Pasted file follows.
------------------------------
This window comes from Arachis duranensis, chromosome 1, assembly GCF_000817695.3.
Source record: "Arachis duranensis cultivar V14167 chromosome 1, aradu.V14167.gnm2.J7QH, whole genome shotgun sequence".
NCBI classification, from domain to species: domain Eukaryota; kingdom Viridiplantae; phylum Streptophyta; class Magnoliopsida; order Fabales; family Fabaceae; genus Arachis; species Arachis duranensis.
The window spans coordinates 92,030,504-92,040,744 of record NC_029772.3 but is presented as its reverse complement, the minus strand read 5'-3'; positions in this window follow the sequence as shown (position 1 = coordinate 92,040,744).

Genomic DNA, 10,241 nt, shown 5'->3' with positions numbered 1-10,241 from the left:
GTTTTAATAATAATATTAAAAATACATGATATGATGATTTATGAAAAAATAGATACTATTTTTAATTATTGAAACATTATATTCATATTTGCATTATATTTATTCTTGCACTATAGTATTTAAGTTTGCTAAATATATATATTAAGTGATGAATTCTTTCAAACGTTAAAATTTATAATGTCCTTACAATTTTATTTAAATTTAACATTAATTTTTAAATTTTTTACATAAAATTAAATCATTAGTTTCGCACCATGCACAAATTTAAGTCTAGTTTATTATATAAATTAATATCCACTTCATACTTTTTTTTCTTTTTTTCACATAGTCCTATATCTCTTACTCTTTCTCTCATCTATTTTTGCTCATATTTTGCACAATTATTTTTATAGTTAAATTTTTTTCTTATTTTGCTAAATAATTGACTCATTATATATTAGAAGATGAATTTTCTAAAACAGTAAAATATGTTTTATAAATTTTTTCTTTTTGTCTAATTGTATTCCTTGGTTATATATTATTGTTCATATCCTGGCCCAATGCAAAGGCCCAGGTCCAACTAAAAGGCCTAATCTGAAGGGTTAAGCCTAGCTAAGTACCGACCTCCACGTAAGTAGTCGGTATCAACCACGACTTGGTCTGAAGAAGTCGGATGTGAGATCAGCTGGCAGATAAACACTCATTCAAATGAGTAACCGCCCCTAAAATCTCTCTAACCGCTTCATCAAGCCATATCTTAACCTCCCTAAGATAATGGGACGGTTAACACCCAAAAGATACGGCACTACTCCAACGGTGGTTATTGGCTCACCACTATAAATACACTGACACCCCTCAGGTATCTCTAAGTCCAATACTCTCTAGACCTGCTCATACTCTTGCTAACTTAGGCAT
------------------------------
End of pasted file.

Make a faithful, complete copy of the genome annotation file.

This window comes from Arachis duranensis, chromosome 1, assembly GCF_000817695.3.
Source record: "Arachis duranensis cultivar V14167 chromosome 1, aradu.V14167.gnm2.J7QH, whole genome shotgun sequence".
NCBI classification, from domain to species: domain Eukaryota; kingdom Viridiplantae; phylum Streptophyta; class Magnoliopsida; order Fabales; family Fabaceae; genus Arachis; species Arachis duranensis.
The window spans coordinates 92,030,504-92,040,744 of record NC_029772.3 but is presented as its reverse complement, the minus strand read 5'-3'; positions in this window follow the sequence as shown (position 1 = coordinate 92,040,744).

Genomic DNA, 10,241 nt, shown 5'->3' with positions numbered 1-10,241 from the left:
GTTTTAATAATAATATTAAAAATACATGATATGATGATTTATGAAAAAATAGATACTATTTTTAATTATTGAAACATTATATTCATATTTGCATTATATTTATTCTTGCACTATAGTATTTAAGTTTGCTAAATATATATATTAAGTGATGAATTCTTTCAAACGTTAAAATTTATAATGTCCTTACAATTTTATTTAAATTTAACATTAATTTTTAAATTTTTTACATAAAATTAAATCATTAGTTTCGCACCATGCACAAATTTAAGTCTAGTTTATTATATAAATTAATATCCACTTCATACTTTTTTTTCTTTTTTTCACATAGTCCTATATCTCTTACTCTTTCTCTCATCTATTTTTGCTCATATTTTGCACAATTATTTTTATAGTTAAATTTTTTTCTTATTTTGCTAAATAATTGACTCATTATATATTAGAAGATGAATTTTCTAAAACAGTAAAATATGTTTTATAAATTTTTTCTTTTTGTCTAATTGTATTCCTTGGTTATATATTATTGTTCATATCCTGGCCCAATGCAAAGGCCCAGGTCCAACTAAAAGGCCTAATCTGAAGGGTTAAGCCTAGCTAAGTACCGACCTCCACGTAAGTAGTCGGTATCAACCACGACTTGGTCTGAAGAAGTCGGATGTGAGATCAGCTGGCAGATAAACACTCATTCAAATGAGTAACCGCCCCTAAAATCTCTCTAACCGCTTCATCAAGCCATATCTTAACCTCCCTAAGATAATGGGACGGTTAACACCCAAAAGATACGGCACTACTCCAACGGTGGTTATTGGCTCACCACTATAAATACACTGACACCCCTCAGGTATCTCTAAGTCCAATACTCTCTAGACCTGCTCATACTCTTGCTAACTTAGGCAT